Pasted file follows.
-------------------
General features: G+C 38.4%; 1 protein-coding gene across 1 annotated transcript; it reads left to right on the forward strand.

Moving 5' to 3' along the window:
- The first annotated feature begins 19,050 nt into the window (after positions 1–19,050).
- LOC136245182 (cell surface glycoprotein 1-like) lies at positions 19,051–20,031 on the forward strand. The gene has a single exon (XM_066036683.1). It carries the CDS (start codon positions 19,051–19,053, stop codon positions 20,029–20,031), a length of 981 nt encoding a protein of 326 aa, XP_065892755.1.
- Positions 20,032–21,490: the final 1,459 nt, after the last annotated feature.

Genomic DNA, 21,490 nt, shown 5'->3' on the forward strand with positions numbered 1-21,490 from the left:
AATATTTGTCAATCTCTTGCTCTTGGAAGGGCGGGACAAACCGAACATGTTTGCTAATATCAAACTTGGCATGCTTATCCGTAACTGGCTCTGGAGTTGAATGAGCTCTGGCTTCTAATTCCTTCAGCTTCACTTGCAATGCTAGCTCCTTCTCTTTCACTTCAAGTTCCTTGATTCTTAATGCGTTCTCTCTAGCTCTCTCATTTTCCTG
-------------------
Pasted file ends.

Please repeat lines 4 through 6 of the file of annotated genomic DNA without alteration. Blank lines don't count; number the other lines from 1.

- LOC136245182 (cell surface glycoprotein 1-like) lies at positions 19,051–20,031 on the forward strand. The gene has a single exon (XM_066036683.1). It carries the CDS (start codon positions 19,051–19,053, stop codon positions 20,029–20,031), a length of 981 nt encoding a protein of 326 aa, XP_065892755.1.
- Positions 20,032–21,490: the final 1,459 nt, after the last annotated feature.

Genomic DNA, 21,490 nt, shown 5'->3' on the forward strand with positions numbered 1-21,490 from the left: